4. Peng, Y, Zhang, Q, Welsh, WJ. Novel Sigma 1 Receptor Antagonists as Potential Therapeutics for Pain Management. J Med Chem. 2021;64 (1):890-904. doi: 10.1021/acs.jmedchem.0c01964. PubMed PMID:33372782
  5. Peng, Y, Zhang, Q, Zielinski, RM, Howells, RD, Welsh, WJ. Identification of an irreversible PPARγ antagonist with potent anticancer activity. Pharmacol Res Perspect. 2020;8 (6):e00693. doi: 10.1002/prp2.693. PubMed PMID:33280279 PubMed Central PMC7719157
  6. Peng, Y, Dong, H, Welsh, WJ. Comprehensive 3D-QSAR Model Predicts Binding Affinity of Structurally Diverse Sigma 1 Receptor Ligands. J Chem Inf Model. 2019;59 (1):486-497. doi: 10.1021/acs.jcim.8b00521. PubMed PMID:30497261
  7. Kang, JS, Zhang, AL, Faheem, M, Zhang, CJ, Ai, N, Buynak, JD, Welsh, WJ, Oelschlaeger, P. Virtual Screening and Experimental Testing of B1 Metallo-β-lactamase Inhibitors. J Chem Inf Model. 2018;58 (9):1902-1914. doi: 10.1021/acs.jcim.8b00133. PubMed PMID:30107123 PubMed Central PMC6527342
  8. Kimani, SG, Kumar, S, Bansal, N, Singh, K, Kholodovych, V, Comollo, T, Peng, Y, Kotenko, SV, Sarafianos, SG, Bertino, JR et al.. Small molecule inhibitors block Gas6-inducible TAM activation and tumorigenicity. Sci Rep. 2017;7 :43908. doi: 10.1038/srep43908. PubMed PMID:28272423 PubMed Central PMC5341070
  9. Ai, N, Wood, RD, Yang, E, Welsh, WJ. Niclosamide is a Negative Allosteric Modulator of Group I Metabotropic Glutamate Receptors: Implications for Neuropathic Pain. Pharm Res. 2016;33 (12):3044-3056. doi: 10.1007/s11095-016-2027-9. PubMed PMID:27631130
  10. Groen, N, Guvendiren, M, Rabitz, H, Welsh, WJ, Kohn, J, de Boer, J. Stepping into the omics era: Opportunities and challenges for biomaterials science and engineering. Acta Biomater. 2016;34 :133-142. doi: 10.1016/j.actbio.2016.02.015. PubMed PMID:26876875 PubMed Central PMC4830461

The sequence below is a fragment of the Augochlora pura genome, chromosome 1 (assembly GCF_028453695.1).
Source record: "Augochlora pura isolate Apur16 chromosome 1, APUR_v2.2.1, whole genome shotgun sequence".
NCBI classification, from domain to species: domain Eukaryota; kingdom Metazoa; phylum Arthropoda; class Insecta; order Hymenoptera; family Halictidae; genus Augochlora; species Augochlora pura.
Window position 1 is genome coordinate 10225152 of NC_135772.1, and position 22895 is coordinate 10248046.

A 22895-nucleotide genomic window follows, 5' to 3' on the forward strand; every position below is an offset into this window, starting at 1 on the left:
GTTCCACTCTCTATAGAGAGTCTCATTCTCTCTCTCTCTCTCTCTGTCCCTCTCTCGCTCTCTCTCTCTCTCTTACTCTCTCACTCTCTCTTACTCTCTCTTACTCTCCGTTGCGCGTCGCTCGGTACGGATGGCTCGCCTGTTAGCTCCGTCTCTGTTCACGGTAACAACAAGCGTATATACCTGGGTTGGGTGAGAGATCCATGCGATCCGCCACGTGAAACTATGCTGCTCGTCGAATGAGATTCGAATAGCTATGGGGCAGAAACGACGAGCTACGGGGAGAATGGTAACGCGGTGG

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Xia Wen, Ph.D.
Research Associate Rutgers UniversityEOHSI – Toxicology
Photo of Charles J Weschler Ph.D.
Charles J Weschler, Ph.D.
Adjunct Professor Rutgers UniversityEOHSI – Environmental and Population Health Bio-Sciences

After completing his Ph.D. in chemistry at the University of Chicago, Dr. Weschler did postdoctoral studies with Prof. Fred Basolo at Northwestern University. In 1975 he joined Bell Laboratories as a research scientist in the Physical Chemistry Division. He conducted research at Bell Labs and its successor institutions until 2001 being named a Distinguished Member of Technical Staff (1986). In 2001 he retired from Bellcore/Telcordia and accepted positions at the Environmental & Occupational Health Science Institute and the International Centre for Indoor Environment and Energy, Technical University of Denmark. He has continued in those positions through the present. In 2010 he joined the faculty of the Building Science department at Tsinghua University (Beijing) as an ongoing Visiting Professor. He is also an Adjunct Professor in the Rutgers School of Public Health. He was a Member of the Committee on Air Quality in Passenger Cabins in Commercial Aircraft, National Academy of Sciences, 2000-2001; Advisor on Strategies to Protect the Health of Deployed US Forces, National Academy of Sciences, 1998-2000; Member of the Committee to Review the Structure and Performance of the Health Effects Institute, National Academy of Sciences, 1991-1993; and Member of the Committee on Advances in Assessing Human Exposure to Airborne Pollutants, National Academy of Sciences, 1987-1990. From 1999-2005 he served on the US EPA’s Science Advisory Board. He was elected to the International Academy of Indoor Air Sciences in 1999 and received the Pettenkofer Award, its highest honor, in 2014. He has been conferred the 2017 Haagen-Smit Prize from Atmospheric Environment; “Distinguished Visiting Professor” at Tsinghua University (2018); “Doctor Technices Honoris Causa” from the Technical University of Denmark (2018); and was recently (2020) elected a Fellow of the American Association for the Advancement of Science (AAAS). He has an h-index of 75 with over 19,000 citations (Web of Science) and 86 with over 27,000 citations (Google Scholar).